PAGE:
Exploring the construction of the Human Niche requires scholars to do inter-disciplinary work. This is a complex subject, with many facets, needing many different sources of light for illumination.

In our latest conversation, we spoke with Susana Carvalho, Associate Professor of Palaeoanthropology at Oxford University. She began her career as an archaeologist in her native Portugal, but after a revelatory encounter in the Mexican Jungle quickly moved into studying primates, and used the two disciplines to explore human evolution. Humans are technology-using animals; but the technology we use can either enhance our world our destroy it. With a particular reference to tool-use and meat-eating, her conversation with Michael Petraglia goes back several million years. But it poses a question still relevant today: will humans survive because of our technology, or despite it?

About Susana Carvalho

Dr Susana Carvalho is Associate Professor in Palaeoanthropology at the University of Oxford and is one of the main founders of the field of Primate Archaeology. She has been studying stone tool use by wild chimpanzees in Bossou, Guinea, West Africa, since 2006, and carrying archaeological research in the Koobi Fora area, Kenya, East Africa since 2008, with a current focus on the archaeology of the Pliocene. Since 2015 she has been the director of the Paleo-Primate Project Gorongosa, where an international team of 20 senior researchers is carrying an unprecedented interdisciplinary approach to understanding hominin origins and adaptations.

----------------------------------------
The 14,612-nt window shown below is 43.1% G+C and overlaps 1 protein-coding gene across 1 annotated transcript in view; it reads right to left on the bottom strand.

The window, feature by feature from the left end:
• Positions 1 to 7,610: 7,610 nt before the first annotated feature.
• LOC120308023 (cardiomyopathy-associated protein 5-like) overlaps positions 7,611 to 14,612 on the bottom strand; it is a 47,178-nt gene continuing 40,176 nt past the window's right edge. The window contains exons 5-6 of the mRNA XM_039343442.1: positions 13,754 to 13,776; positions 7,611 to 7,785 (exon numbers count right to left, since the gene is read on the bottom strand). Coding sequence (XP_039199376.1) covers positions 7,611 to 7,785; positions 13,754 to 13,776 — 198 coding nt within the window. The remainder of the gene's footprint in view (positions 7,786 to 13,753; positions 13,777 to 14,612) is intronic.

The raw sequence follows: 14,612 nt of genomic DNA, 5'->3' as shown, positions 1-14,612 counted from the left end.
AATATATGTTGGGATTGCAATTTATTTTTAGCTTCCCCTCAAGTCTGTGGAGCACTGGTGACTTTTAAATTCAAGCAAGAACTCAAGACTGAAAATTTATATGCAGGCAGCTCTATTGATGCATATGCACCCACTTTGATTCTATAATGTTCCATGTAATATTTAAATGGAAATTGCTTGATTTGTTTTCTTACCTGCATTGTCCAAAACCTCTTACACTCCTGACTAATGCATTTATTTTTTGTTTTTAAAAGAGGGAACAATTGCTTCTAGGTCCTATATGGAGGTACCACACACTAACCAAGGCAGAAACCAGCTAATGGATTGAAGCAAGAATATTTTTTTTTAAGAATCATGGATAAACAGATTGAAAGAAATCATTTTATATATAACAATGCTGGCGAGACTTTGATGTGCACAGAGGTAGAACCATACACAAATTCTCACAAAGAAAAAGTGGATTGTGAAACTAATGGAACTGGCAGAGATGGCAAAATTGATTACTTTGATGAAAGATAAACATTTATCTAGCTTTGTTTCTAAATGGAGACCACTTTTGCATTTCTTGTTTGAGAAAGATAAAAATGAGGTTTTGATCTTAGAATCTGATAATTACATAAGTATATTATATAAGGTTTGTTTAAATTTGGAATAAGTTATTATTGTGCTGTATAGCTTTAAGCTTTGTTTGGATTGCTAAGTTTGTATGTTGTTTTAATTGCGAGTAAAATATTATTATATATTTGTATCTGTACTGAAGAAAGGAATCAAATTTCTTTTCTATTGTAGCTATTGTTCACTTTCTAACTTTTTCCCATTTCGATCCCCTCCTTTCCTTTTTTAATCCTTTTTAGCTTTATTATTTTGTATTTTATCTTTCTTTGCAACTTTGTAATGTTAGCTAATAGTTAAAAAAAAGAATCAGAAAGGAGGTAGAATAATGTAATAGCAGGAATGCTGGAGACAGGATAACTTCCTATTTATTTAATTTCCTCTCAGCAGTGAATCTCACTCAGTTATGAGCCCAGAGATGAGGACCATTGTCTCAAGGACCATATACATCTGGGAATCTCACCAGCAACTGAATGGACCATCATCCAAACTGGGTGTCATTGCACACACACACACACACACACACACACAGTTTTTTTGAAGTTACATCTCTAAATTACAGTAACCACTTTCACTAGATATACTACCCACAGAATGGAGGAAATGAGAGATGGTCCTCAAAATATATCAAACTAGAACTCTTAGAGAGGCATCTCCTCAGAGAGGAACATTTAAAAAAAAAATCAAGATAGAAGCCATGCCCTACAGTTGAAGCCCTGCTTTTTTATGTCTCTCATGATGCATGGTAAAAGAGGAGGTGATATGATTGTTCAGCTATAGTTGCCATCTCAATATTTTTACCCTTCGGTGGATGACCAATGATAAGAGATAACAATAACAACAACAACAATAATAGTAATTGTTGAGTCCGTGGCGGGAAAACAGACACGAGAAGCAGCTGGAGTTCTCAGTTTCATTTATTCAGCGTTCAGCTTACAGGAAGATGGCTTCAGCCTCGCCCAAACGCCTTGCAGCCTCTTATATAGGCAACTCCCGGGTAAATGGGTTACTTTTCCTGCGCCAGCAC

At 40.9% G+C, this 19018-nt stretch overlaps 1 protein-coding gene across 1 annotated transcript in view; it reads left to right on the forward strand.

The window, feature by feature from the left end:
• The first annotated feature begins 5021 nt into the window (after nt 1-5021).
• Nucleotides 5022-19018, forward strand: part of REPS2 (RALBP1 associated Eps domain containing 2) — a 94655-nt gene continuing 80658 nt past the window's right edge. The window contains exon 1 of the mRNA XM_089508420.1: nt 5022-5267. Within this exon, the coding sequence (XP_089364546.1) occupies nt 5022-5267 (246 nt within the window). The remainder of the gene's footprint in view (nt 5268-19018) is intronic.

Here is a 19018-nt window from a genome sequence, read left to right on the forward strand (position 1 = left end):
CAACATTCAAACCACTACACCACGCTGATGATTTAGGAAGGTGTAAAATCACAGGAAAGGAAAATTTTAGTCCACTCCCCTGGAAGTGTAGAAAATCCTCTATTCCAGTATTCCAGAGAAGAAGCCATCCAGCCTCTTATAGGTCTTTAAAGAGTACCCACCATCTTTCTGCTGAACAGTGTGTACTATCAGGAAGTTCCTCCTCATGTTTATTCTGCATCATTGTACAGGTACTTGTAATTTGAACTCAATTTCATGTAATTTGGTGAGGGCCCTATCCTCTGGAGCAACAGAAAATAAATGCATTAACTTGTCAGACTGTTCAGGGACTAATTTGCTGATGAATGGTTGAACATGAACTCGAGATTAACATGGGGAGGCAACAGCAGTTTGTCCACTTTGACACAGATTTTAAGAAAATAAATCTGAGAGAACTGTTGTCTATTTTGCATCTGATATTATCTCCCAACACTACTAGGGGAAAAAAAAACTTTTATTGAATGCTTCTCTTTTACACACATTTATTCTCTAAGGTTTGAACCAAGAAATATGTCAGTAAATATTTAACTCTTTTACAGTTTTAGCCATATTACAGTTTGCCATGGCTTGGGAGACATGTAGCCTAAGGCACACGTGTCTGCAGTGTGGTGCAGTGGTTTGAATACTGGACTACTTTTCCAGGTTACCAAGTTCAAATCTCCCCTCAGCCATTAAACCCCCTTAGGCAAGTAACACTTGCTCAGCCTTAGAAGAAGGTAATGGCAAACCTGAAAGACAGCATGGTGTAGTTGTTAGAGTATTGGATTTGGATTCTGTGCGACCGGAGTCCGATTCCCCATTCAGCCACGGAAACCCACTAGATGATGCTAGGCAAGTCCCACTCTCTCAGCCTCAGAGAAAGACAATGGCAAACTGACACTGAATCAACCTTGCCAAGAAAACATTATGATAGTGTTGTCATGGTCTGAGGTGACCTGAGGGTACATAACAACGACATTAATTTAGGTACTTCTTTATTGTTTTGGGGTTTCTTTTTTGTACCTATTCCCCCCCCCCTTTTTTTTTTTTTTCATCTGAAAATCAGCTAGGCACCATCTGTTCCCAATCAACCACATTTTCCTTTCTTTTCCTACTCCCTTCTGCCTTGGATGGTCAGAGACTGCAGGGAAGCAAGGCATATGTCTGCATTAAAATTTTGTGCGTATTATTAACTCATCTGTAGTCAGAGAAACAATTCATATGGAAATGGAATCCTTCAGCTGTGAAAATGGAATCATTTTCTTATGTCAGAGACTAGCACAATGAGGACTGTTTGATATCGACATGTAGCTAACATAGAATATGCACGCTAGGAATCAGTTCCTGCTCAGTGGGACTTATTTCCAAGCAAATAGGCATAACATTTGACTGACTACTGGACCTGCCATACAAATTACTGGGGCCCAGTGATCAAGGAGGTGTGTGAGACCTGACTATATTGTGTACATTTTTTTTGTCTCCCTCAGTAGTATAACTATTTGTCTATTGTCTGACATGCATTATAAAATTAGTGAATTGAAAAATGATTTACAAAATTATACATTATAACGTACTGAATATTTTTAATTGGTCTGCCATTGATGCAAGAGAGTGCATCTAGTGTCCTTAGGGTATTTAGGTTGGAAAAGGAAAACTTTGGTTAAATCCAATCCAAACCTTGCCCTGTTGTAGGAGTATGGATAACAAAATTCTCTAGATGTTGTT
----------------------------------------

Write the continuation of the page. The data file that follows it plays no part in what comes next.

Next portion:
You can follow her on Twitter.


The Max Planck Institute for the Science of Human History (MPI-SHH) in Jena was founded in 2014 to target fundamental questions of human history and evolution since the Paleolithic.